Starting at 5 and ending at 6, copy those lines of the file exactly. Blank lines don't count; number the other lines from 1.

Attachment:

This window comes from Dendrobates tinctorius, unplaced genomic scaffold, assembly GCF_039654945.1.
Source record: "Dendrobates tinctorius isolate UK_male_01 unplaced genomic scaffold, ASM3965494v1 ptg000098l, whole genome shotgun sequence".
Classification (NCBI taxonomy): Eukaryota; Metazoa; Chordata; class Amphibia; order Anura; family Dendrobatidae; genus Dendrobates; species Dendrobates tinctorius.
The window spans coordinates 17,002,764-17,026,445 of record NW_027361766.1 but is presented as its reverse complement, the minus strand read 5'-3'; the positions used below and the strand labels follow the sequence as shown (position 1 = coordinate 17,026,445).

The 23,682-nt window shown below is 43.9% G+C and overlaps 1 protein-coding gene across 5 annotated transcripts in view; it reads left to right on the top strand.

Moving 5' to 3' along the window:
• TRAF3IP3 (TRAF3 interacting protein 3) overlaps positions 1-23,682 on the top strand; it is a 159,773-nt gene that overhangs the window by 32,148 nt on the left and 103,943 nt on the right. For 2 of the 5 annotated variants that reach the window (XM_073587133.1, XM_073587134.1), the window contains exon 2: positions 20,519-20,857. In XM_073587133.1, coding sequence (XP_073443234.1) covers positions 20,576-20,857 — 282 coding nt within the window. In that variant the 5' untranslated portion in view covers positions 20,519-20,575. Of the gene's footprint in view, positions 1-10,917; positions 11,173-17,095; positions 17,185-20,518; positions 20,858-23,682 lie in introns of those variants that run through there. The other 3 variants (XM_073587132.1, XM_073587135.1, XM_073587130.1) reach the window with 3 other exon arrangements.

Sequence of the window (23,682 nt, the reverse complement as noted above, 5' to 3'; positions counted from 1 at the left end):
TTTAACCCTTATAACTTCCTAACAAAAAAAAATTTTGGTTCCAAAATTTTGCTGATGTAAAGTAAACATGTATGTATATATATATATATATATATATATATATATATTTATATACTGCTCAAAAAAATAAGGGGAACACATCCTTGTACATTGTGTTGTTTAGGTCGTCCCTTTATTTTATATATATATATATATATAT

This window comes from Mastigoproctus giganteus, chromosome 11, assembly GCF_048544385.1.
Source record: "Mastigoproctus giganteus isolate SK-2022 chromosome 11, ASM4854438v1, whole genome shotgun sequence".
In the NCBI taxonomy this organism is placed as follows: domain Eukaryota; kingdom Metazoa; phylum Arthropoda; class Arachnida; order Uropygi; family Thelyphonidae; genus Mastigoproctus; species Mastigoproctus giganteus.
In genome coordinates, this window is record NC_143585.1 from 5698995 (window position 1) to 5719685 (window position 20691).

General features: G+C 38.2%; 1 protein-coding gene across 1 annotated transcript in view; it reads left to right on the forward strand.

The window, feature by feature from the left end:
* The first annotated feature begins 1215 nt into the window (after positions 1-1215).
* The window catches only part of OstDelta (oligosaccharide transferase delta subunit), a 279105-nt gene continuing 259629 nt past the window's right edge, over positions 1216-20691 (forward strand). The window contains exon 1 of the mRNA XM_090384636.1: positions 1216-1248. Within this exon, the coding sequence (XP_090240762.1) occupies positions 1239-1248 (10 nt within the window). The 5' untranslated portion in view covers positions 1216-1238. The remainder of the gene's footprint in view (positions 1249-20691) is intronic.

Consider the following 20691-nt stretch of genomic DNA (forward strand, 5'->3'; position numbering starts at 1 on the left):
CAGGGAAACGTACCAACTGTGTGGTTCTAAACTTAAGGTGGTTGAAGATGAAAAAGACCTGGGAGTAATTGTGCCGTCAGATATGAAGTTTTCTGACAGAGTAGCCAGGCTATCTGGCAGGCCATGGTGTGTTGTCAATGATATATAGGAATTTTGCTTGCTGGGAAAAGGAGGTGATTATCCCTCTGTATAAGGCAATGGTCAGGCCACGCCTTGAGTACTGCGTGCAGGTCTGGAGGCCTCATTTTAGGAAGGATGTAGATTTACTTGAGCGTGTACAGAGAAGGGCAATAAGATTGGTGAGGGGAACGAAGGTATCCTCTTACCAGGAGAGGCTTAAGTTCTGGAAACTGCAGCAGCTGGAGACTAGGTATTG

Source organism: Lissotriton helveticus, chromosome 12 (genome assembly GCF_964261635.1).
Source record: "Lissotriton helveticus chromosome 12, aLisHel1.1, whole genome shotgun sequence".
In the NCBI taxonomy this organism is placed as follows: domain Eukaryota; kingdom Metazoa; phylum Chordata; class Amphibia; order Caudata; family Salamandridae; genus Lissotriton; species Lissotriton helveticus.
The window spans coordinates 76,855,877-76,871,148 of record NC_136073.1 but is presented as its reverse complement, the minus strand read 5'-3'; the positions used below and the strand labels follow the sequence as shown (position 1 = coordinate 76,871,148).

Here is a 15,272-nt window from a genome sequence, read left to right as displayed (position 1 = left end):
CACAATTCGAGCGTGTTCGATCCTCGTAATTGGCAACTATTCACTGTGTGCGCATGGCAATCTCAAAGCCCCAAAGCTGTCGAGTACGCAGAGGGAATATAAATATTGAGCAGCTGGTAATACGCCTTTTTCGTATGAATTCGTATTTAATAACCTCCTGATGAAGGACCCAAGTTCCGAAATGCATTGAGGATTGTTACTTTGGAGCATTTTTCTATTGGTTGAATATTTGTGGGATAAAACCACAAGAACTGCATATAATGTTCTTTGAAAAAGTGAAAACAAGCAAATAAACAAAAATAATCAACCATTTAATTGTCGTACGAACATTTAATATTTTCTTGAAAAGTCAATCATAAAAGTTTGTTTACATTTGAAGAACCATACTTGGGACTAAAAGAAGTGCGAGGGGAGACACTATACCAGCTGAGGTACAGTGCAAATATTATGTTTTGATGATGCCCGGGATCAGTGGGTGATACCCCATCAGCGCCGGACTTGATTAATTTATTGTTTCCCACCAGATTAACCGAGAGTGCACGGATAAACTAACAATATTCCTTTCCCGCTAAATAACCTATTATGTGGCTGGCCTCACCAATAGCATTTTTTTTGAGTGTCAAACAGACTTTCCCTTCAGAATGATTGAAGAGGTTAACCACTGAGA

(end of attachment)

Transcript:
The 23,682-nt window shown below is 43.9% G+C and overlaps 1 protein-coding gene across 5 annotated transcripts in view; it reads left to right on the top strand.

Moving 5' to 3' along the window: